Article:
The data require several processing operations. They are adjusted for calendar effects (weekends, holidays and long weekends) as well as temperature variations that affect the use of heating and air-conditioning irrespective of production activity (see Chart 2a). The resulting series are smoothed over seven days to eliminate residual calendar effects and are compared to their historical average (the corresponding days over the available past years).

Chart 2b shows changes in total and firms’ electricity consumption, as a deviation from the historical average. At the beginning of March, the series obtained were close to their historical average. With the implementation of lockdown measures, electricity consumption fell very sharply in the last two weeks of March, reaching a low of around -27% at the end of March. After this trough, electricity consumption followed a "bird’s wing" profile. It gradually recovered as of the beginning of April, showing that companies were able to adapt their production process to the health constraints even before the end of lockdown. But the rebound has only been very slow and partial: in early September, electricity consumption still remains around 5% below its historical average.


Chart 2: Electricity consumption

a. Total consumption and temperatures                            b. Deviation from the historical average (%)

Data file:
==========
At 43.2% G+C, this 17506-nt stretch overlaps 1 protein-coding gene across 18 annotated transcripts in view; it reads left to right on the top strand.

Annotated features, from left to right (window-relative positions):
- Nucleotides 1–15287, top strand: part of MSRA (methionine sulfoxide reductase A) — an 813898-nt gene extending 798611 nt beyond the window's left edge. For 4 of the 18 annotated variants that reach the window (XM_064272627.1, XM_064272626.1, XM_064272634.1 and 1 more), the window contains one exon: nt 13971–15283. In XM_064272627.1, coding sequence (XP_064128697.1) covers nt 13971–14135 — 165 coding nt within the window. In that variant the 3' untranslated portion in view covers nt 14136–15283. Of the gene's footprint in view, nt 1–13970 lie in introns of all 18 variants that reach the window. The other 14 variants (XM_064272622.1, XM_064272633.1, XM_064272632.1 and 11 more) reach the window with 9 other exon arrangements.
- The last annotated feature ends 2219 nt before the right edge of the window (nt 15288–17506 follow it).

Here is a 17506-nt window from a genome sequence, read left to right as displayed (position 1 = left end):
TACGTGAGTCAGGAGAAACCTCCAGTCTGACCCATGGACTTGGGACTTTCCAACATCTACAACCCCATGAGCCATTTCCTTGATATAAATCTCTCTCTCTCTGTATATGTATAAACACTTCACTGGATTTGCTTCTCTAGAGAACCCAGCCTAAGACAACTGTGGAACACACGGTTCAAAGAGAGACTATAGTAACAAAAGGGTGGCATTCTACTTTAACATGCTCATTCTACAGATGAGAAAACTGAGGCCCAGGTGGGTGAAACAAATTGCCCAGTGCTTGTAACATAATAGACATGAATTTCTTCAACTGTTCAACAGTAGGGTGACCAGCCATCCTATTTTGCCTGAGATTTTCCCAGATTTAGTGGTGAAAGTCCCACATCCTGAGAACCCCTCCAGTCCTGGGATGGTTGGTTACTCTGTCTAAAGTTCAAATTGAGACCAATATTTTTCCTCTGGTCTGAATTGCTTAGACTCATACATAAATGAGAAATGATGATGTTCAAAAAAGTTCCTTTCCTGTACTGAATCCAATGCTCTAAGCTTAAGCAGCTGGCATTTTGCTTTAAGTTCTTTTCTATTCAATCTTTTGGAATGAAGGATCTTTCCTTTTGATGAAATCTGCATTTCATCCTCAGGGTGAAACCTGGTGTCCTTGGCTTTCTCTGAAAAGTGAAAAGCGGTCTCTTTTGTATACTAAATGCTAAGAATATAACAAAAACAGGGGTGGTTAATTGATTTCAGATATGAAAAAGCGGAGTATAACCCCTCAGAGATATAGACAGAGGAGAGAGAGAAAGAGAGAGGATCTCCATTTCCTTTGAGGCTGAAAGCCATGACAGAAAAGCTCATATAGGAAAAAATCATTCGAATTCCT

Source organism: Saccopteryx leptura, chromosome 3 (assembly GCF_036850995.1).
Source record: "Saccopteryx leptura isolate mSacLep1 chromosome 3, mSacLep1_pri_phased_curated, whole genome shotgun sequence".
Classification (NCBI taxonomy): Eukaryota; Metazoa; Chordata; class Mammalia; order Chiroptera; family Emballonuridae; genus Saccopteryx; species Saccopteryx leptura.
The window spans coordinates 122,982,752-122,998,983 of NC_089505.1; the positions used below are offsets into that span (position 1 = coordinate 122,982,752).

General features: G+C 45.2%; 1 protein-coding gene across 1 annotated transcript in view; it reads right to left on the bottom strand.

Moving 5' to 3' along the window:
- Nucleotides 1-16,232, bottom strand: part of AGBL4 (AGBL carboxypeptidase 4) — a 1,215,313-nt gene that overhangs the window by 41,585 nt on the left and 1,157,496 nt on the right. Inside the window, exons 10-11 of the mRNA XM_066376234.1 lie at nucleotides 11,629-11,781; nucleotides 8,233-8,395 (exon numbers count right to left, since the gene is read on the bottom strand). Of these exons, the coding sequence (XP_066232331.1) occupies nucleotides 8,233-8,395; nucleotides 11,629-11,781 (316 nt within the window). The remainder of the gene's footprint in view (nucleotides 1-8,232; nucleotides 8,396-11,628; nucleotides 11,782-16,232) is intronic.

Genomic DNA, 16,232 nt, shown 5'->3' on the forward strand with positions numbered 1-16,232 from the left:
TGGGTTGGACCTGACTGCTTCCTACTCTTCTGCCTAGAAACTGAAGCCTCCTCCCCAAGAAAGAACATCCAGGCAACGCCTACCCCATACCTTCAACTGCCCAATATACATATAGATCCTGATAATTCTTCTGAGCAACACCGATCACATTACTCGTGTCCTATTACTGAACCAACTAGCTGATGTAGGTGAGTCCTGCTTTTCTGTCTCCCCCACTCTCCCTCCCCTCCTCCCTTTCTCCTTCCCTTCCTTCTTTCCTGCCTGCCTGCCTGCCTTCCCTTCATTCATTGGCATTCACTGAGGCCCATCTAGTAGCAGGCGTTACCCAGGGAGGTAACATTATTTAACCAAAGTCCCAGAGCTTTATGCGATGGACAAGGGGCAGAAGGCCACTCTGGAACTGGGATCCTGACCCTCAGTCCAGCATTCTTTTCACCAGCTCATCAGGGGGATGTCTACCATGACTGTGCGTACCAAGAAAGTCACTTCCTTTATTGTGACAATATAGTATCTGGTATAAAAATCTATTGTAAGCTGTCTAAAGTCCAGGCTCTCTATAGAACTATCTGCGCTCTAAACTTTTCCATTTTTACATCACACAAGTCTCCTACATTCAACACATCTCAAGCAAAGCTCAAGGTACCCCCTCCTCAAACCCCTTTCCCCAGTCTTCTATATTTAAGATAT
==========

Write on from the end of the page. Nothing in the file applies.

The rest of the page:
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Sources: RTE and Enedis (electricity consumption), Météo France (temperatures); adjustment of temperatures and working days by the authors.
Note: At 31 March, total electricity consumption was down 27% compared to its historical average.


Bank card transactions as a measure of household consumption

Lockdown measures as of 17 March, together with retail store closures, have subdued household consumption and altered its composition. In order to estimate in real time the impact of lockdown on household consumption, we used data on daily bank card transactions and withdrawals, provided with a lag of around 10 days by the Groupement des Cartes Bancaires CB (CB Bank Cards Consortium), based on a significant sample of the total transactions carried out. Using the breakdown by type of activity, we studied the distortion of consumption and monitored the activity of some specific sectors, in particular among services. For some consumer items, such as car purchases, card payments are marginal or unrepresentative, so we used alternative sources or expert
judgement.